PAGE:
Widely recognized as the first computer programmer, British mathematician Ada Lovelace imagined and wrote about the endless possibilities that computers could bring, well before these possibilities could be realized. She wrote a program for Charles Babbage's Analytical Engine that was meant to calculate the seventh Bernoulli number.
Daughter to Lord Byron and Annabella Milbanke, Lovelace's passion for math was fostered by her mother. She was tutored by members of the British scientific society, including Mary Sommervile, was mentored by math professor Augustus De Morgan, and kept close correspondence with Charles Babbage, whose Analytical Engine Lovelace later described in detail and wrote the first program for.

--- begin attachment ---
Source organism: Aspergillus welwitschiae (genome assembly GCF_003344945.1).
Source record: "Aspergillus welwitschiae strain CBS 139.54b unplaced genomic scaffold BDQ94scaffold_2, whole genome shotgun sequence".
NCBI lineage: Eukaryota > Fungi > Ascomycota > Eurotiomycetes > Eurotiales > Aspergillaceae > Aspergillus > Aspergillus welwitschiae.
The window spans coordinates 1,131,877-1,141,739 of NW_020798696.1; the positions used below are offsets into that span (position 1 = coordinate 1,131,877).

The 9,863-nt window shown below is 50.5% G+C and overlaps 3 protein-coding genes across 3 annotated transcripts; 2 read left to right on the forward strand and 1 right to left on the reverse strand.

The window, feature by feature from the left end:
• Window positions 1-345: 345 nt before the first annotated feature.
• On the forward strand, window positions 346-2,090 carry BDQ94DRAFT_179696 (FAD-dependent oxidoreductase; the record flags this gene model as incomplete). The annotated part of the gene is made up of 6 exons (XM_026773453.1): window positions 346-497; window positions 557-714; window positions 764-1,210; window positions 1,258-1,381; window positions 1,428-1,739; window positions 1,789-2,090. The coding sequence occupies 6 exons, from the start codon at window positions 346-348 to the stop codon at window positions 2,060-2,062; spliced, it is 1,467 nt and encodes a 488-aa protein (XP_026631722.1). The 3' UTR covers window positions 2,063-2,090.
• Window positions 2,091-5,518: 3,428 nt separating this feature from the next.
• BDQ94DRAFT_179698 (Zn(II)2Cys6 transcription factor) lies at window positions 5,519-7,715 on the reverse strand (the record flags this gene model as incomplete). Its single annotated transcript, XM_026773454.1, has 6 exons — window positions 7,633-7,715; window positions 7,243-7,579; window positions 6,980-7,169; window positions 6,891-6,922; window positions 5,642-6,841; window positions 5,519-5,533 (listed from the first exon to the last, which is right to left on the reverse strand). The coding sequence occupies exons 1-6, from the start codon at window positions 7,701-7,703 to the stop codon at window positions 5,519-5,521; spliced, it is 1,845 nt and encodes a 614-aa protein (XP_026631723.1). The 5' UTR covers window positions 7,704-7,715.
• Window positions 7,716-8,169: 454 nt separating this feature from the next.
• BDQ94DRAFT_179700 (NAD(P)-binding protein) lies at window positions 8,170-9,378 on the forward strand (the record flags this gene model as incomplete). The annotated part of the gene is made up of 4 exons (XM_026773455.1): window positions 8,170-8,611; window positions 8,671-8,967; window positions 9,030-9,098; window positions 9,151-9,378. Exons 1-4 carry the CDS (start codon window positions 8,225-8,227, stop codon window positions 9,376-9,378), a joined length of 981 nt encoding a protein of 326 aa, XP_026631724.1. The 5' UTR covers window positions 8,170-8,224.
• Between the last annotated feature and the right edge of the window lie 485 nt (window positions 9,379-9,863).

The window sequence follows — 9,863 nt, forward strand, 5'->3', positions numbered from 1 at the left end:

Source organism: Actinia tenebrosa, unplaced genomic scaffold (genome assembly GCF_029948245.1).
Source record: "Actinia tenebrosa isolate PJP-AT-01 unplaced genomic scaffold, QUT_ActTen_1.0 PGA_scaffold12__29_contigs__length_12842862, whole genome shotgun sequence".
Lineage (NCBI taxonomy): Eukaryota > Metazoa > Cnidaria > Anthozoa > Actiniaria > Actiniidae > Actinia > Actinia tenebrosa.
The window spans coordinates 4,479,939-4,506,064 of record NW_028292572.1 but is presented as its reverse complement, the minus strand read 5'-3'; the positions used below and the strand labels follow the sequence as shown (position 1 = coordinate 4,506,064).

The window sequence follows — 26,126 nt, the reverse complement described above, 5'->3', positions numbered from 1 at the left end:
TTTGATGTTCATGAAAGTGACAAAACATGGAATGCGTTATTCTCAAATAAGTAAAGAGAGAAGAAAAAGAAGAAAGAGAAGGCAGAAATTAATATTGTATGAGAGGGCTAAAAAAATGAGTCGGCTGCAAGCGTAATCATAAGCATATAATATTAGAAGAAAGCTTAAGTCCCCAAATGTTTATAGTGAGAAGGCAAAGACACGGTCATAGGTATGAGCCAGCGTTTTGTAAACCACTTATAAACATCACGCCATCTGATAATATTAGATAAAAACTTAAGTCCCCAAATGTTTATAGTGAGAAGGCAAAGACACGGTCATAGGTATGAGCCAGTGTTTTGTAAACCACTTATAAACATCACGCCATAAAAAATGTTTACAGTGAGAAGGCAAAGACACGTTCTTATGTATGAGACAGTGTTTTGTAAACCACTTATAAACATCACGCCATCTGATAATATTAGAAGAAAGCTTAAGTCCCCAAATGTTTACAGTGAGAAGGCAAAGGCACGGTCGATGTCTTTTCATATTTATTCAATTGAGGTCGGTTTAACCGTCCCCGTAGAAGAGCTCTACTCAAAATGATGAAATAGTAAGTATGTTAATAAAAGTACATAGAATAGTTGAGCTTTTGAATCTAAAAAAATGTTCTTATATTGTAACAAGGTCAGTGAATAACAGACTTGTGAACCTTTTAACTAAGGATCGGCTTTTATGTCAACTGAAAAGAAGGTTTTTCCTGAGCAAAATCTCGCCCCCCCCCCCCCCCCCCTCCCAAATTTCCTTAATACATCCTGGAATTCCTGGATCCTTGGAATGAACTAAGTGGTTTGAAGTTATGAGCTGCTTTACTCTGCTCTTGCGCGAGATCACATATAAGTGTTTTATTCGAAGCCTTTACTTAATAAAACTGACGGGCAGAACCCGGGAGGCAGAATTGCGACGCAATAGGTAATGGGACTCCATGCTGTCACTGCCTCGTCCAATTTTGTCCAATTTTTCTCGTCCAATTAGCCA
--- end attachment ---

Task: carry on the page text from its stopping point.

Her insights into computing would be the base concept for the computing age, and her writings expressed the importance of understanding the power and responsibilities that fall to those tasked with programming.
Miller, Claire Cain. "Ada Lovelace A gifted mathematician who is now recognized as the first computer programmer." The New York Times, 2018, www.nytimes.com/interactive/2018/obituaries/overlooked-ada-lovelace.html. Accessed 1 Feb. 2019.
Image credit: "Ada Lovelace" Antoine Claudet [Public domain]